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“Ramy” has the familiar trappings of any other dramedy about any other millennial: Our protagonist, Ramy (Ramy Youssef, who is also writer, director and co-producer), is a 20-something working at a sinking tech start-up, stumbling through the last chapter of his bildungsroman and trying to figure it all out before he hits his 30s. He spends his days bantering with buddies Ahmed (Dave Merheje) and Mo (Mohammed Amer) and devotes his nights to pulsing dance parties and soon-to-be hook-ups. But interspersed between these slices-of-life akin to “Girls” or “Master of None,” we see Ramy somewhere else: at home in Jersey, where he lives with his very-Arab parents, and at the local masjid, which is as much a refuge as it is a well-worn pillar in his day-to-day life as a Muslim. The series’ first three episodes, which were advance screened last Friday at White Lecture Hall, make it clear that Ramy is Muslim Muslim. He 100% “buys into it,” and he has only some qualms about it.
Confidently sauntering on stage, each with a unique jumpsuit and head full of hair, the members of Habibi gracefully transformed the Pinhook into a blend of cultural identities and diverse backgrounds Thursday night. Within seconds, I was hooked, admiring not only their distinctive sound — a mix of psychedelic rock, classic ‘60s sounds and Middle Eastern melodies — but their powerful stage presence.
Make room, lemurs—there’s a new Coquerel’s sifaka in Durham, and her name is Marie.
Hoof 'n' Horn always mixes up the genres of plays it performs, but its spring production may be more revolutionary than most: "In the Heights" takes an almost unprecedented look at Latinx and POC experiences for the theater company.
Omari Swinton—Duke economics alumnus and associate professor of economics at Howard University—wants to break down barriers.
In recent years, many higher education institutions have seen an uptick in applicants and a decrease in acceptance rate. But this year is an exception for some elite universities.
In 10 short days, Commissioner Roger Goodell will be stepping out onto the stage in Nashville to begin the 2019 NFL Draft. And over the span of less than 48 hours, 254 players will hear their names called, marking the first step in their careers as professional football players.
Do you have a lot of hot takes? Do you have a lot of cold takes? Do you have any takes at all, provided they are well-written?
In his lone season in a Duke uniform, Marvin Bagley III had some of the best single-season statistics in Duke history, scoring the most points ever by a freshman at the time and posting the first-ever 30-point, 20-rebound game in the Coach K era. But it turns out those aren’t the only records he’s dropping.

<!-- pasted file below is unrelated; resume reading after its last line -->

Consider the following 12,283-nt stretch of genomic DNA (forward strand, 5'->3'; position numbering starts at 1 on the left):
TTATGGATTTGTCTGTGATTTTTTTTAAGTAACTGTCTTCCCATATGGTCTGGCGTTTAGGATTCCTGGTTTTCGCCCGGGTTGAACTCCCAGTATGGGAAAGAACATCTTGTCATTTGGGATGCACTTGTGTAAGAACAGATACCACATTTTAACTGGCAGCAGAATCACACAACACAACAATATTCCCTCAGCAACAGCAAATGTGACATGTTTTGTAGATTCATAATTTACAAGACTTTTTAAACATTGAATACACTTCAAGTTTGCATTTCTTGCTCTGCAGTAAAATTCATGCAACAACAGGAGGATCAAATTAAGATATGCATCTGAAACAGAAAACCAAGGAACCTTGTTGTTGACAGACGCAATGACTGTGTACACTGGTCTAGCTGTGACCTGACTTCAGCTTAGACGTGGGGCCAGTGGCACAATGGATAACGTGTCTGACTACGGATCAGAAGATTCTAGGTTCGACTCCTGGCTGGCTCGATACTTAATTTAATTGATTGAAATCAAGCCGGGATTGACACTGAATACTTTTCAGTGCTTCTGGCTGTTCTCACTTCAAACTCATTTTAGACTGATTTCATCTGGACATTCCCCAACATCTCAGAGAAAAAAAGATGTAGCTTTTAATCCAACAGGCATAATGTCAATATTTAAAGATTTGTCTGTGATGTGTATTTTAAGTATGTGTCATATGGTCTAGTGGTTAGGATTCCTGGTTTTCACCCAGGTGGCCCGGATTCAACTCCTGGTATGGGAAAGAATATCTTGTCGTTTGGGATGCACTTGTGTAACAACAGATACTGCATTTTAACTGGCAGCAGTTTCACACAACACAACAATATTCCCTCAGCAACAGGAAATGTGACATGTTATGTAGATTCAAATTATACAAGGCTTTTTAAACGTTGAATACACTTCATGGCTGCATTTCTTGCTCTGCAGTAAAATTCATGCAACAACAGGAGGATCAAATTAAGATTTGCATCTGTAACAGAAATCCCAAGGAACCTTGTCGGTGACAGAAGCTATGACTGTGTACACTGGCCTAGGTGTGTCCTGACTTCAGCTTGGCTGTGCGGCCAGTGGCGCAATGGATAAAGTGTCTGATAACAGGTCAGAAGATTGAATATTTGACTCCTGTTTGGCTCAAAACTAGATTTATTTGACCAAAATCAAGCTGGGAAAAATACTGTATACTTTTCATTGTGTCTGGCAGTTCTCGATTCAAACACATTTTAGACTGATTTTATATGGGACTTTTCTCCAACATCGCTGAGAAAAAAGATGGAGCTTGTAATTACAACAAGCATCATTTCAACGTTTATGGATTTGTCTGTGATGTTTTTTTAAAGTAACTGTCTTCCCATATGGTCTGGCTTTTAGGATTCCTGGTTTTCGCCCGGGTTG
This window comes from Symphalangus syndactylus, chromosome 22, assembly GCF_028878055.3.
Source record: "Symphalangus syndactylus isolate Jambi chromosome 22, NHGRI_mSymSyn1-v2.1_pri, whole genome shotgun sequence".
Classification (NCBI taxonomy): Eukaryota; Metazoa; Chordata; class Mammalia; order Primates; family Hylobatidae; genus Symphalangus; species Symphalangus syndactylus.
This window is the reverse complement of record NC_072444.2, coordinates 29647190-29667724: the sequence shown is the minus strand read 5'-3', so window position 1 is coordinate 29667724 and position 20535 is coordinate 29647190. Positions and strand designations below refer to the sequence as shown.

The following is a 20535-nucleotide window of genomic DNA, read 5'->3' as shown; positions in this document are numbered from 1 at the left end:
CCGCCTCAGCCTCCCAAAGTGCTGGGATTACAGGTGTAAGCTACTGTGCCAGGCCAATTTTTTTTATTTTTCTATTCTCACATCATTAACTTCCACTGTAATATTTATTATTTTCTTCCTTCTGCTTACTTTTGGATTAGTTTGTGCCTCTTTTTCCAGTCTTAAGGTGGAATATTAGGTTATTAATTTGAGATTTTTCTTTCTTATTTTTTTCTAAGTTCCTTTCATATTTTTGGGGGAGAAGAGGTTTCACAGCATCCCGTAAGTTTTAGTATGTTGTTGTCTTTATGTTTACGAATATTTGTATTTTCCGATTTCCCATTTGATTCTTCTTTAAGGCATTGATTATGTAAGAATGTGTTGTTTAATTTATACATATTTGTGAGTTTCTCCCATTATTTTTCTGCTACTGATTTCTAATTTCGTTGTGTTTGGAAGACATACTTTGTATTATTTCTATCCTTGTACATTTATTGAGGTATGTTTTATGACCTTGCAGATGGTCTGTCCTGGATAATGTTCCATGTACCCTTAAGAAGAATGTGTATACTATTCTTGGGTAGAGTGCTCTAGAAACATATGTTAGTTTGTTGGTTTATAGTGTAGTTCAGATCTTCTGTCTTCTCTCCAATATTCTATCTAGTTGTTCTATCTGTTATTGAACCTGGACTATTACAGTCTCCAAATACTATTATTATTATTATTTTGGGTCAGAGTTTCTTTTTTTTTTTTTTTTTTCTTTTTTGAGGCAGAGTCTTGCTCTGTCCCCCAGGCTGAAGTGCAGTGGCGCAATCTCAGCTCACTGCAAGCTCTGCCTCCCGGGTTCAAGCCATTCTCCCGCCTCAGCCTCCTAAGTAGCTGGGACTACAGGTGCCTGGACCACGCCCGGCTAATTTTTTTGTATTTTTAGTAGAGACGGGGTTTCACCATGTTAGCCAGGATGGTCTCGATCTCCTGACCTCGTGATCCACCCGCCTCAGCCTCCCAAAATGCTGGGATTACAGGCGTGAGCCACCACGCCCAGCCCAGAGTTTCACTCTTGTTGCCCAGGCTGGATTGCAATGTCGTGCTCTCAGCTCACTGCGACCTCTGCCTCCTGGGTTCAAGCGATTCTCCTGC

As morning turned to afternoon in Durham, there was not a raindrop to be seen. But with storms rolling in, a top-10 matchup had to wait just a bit.
With the final matches of the season on the horizon, the Blue Devils needed a win against Florida State to help position Duke for an NCAA tournament berth.
For the past three years, the Duke-Notre Dame game has been decided by one goal. And, each time, the Irish came out on top.
Member of Forbes 30 under 30 and Out 100, Jacob Tobia, T’14, is a writer and producer, known for their work as the creator and producer of MSNBC’s “Queer 2.0” and as producer of “Transparent.” They recently wrote the book “Sissy: A Coming of Gender Story,” a memoir that questions societal binaries in gender. The Chronicle spoke with Tobia about their new book and career in activism.
Coming off four straight wins, Duke could not wait to get back on the field for a three-game set against Virginia Tech.
"Midnight Family" follows the Ochoa family, who runs a private ambulance company in Mexico City. Nine million people reside there, but less than 45 government ambulances are running, according to the film. Luke Lorentzen shot and directed the film over a three-year period, and he stayed with the Ochoa family for some 80 to 90 nights in their private ambulance. “Midnight Family” screened at Full Frame Documentary Film Festival after premiering at Sundance earlier this year and winning the U.S. Documentary Special Jury Award for Cinematography. The Chronicle spoke with Lorentzen about the Ochoa's business and documenting crisis. This interview has been edited for length and clarity.
Kong Lee, the 61-year-old owner of the popular coffee shop Kaffeinate, died in the explosion that destroyed his shop last Wednesday.
Last week, Georgetown University students voted in favor of a referendum suggesting a $27.20 tuition increase. If the referendum is approved by their Board of Trustees, the extra revenue will be used to fund “charitable purposes” to benefit the descendants of the 272 enslaved people sold by the University in 1838 to pay its debts. In 2017, Georgetown formally apologized for the sale as part of a larger effort to grapple with its history, especially in relation to slavery. That same week, UNC-Chapel Hill Police announced that two people were arrested for the March vandalism of the Unsung Founders Memorial at UNC, a commemoration of labor done by people of color at the university. These two events remind us that the histories of our universities are often intertwined with exploitation, whether of enslaved people or otherwise, and we retain an obligation to confront and expose these histories.
Want to tour the tunnels before graduation? Seniors who donated to the Annual Fund will have the opportunity to do just that this week.
When the Duke Student Government ballot was sent to students April 4, there were no names listed for senior class president.